Original Research

Incidence of Chronic Opioid Use in Previously Opioid-Naïve Patients Receiving Opioids for Analgesia in the Intensive Care Unit

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Objective: Inappropriate prescribing of opioids has contributed to misuse and a rise in accidental deaths. The purpose of this study was to determine the incidence of chronic opioid use in previously opioid-naïve patients who received opioids for analgesia while in the intensive care unit (ICU) and to identify potential risk factors in patients that transition to chronic opioid use.

Methods: A retrospective analysis included patients admitted to the medical, surgical, or cardiovascular ICU at the Michael E. DeBakey VA Medical Center in Houston, Texas, between August 2017 and December 2017. Patients were screened to confirm opioid-naïve status prior to admission, defined as ≤ 30 days of opioid prescription use in the prior 12 months. Patients were included if they received a continuous opioid infusion for ≥ 12 consecutive hours. Prescription fill data from the health record were examined at 3, 6, and 12 months postdischarge to determine whether patients were receiving chronic opioid treatment.

Results: Records of 330 patients were reviewed and 118 patients met the inclusion criteria. All patients received fentanyl infusion, for a median time of 35 hours (interquartile range 18.8-64.7 hours). Ninety (76.3%) patients were receiving opioids postdischarge at 3 months, 23 (19.5%) at 6 months, and 9 (7.6%) at 12 months. At 3 months, ICU type (odds ratio [OR], 3.9; 95% CI 1.73-8.75; P < .001) and being a surgical patient (OR, 7.8; 95% CI 3.26-18.56; P < .001) were risk factors for chronic opioid use. No specific risk factors were found to increase the risk of chronic opioid use at 6 and 12 months.

Conclusions: The incidence of chronic opioid use decreased at 6 and 12 months compared with that of 3 months postdischarge. ICU type and hospital admission related to surgery were not associated with increased opioid use at 3 months.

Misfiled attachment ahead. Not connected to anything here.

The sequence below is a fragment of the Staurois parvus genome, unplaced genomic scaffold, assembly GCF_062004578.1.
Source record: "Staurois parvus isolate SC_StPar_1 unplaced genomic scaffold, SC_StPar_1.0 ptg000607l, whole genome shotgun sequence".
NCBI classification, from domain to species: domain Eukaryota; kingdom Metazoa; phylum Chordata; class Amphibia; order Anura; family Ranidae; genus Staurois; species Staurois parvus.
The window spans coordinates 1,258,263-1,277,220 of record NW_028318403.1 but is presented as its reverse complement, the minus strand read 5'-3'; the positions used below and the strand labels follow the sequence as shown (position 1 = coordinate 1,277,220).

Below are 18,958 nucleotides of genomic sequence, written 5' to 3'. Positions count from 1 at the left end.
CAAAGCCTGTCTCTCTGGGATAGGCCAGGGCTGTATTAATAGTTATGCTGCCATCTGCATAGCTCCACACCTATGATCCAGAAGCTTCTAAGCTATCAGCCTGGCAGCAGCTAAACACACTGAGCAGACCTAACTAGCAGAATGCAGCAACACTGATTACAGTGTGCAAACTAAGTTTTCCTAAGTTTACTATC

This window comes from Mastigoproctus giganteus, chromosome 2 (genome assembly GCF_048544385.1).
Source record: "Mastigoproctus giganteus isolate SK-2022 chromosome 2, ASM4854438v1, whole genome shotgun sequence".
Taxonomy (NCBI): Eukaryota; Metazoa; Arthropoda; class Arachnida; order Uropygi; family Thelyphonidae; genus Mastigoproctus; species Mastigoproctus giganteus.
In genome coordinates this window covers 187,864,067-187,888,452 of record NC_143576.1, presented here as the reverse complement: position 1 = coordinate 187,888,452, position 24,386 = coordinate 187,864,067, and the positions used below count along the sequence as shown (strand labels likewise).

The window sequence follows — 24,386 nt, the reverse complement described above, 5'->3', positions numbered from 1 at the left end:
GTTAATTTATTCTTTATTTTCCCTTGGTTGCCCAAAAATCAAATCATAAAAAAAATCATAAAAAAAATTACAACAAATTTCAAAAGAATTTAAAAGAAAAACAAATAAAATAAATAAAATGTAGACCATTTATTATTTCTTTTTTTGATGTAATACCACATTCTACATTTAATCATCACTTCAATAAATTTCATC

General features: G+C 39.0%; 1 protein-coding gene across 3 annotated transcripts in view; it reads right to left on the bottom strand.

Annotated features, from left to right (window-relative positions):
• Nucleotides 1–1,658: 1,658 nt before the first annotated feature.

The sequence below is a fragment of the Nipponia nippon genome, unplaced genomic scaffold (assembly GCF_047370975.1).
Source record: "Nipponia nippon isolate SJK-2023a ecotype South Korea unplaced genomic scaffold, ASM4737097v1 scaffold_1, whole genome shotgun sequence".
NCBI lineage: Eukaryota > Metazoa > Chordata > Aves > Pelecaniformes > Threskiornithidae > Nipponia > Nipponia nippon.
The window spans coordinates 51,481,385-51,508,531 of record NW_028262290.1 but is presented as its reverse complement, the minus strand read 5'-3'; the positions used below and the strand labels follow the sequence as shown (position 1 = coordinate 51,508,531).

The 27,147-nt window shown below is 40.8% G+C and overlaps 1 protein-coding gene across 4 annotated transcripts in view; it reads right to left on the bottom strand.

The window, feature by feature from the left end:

Chronic pain is a worldwide cause of impairment. According to data from the 2016 National Health Interview Survey, an estimated 50 million American adults suffer from chronic pain, with 19.6 million adults suffering from high-impact chronic pain.1 This phenomenon is particularly prevalent in the older population. More than 25% of adults aged 65 to 74 years reported that they were often in pain in the past 3 months compared with just 10% of those adults between the ages of 18 and 44 years.2

The economic burdens of chronic pain disorders are well known. In 2010, Gaskin and Richard found that chronic pain has far-reaching consequences for the US economy, ranging from direct health care costs to lost productivity. This study estimated additional health care costs at about $300 billion yearly and lost productivity at $300 billion, bringing total annual costs to about $600 billion. This expense is more than heart disease alone ($309 billion), and cancer and diabetes mellitus ($243 billion and $188 billion respectively) combined.3

Opioid medications are powerful and effective pain-reducing agents that are indicated for short-term acute pain or long-term in the management of chronic, severe cancer-related pain.4 Although efficacious, use of these medications carries with it the inherent risks of abuse, misuse, addiction, and overdose.5 Since 1999, opioid-related overdose deaths have been on the rise. The CDC estimated that > 15,000 deaths were attributable specifically to prescription opioids in 2015.6 The estimates had risen to > 17,000 deaths in 2017, with the number increasing since that time.7 Cumulatively, the CDC estimates that > 200,000 deaths in the US between 1999 and 2017 are attributed to prescription opioid overdose, clearly marking this trend as a growing nationwide epidemic.8